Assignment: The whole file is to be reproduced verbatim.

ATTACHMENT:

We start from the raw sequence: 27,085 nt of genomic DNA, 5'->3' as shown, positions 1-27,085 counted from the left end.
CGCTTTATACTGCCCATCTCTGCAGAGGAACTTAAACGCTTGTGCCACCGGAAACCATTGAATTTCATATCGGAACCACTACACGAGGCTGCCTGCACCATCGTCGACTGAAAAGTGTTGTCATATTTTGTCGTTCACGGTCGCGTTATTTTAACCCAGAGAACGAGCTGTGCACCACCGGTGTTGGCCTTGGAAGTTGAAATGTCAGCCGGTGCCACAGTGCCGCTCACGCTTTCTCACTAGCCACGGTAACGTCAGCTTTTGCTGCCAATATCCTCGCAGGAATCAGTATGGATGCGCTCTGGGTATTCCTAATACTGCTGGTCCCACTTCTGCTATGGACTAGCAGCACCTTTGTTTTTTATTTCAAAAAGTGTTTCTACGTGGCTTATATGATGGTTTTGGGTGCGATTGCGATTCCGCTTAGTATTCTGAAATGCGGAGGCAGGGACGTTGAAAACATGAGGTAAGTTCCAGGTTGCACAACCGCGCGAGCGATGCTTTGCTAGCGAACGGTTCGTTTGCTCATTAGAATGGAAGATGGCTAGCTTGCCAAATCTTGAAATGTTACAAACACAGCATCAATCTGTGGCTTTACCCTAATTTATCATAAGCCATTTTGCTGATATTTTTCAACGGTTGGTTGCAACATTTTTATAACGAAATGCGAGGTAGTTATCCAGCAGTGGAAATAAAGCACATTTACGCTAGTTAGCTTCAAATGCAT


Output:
We start from the raw sequence: 27,085 nt of genomic DNA, 5'->3' as shown, positions 1-27,085 counted from the left end.
CGCTTTATACTGCCCATCTCTGCAGAGGAACTTAAACGCTTGTGCCACCGGAAACCATTGAATTTCATATCGGAACCACTACACGAGGCTGCCTGCACCATCGTCGACTGAAAAGTGTTGTCATATTTTGTCGTTCACGGTCGCGTTATTTTAACCCAGAGAACGAGCTGTGCACCACCGGTGTTGGCCTTGGAAGTTGAAATGTCAGCCGGTGCCACAGTGCCGCTCACGCTTTCTCACTAGCCACGGTAACGTCAGCTTTTGCTGCCAATATCCTCGCAGGAATCAGTATGGATGCGCTCTGGGTATTCCTAATACTGCTGGTCCCACTTCTGCTATGGACTAGCAGCACCTTTGTTTTTTATTTCAAAAAGTGTTTCTACGTGGCTTATATGATGGTTTTGGGTGCGATTGCGATTCCGCTTAGTATTCTGAAATGCGGAGGCAGGGACGTTGAAAACATGAGGTAAGTTCCAGGTTGCACAACCGCGCGAGCGATGCTTTGCTAGCGAACGGTTCGTTTGCTCATTAGAATGGAAGATGGCTAGCTTGCCAAATCTTGAAATGTTACAAACACAGCATCAATCTGTGGCTTTACCCTAATTTATCATAAGCCATTTTGCTGATATTTTTCAACGGTTGGTTGCAACATTTTTATAACGAAATGCGAGGTAGTTATCCAGCAGTGGAAATAAAGCACATTTACGCTAGTTAGCTTCAAATGCAT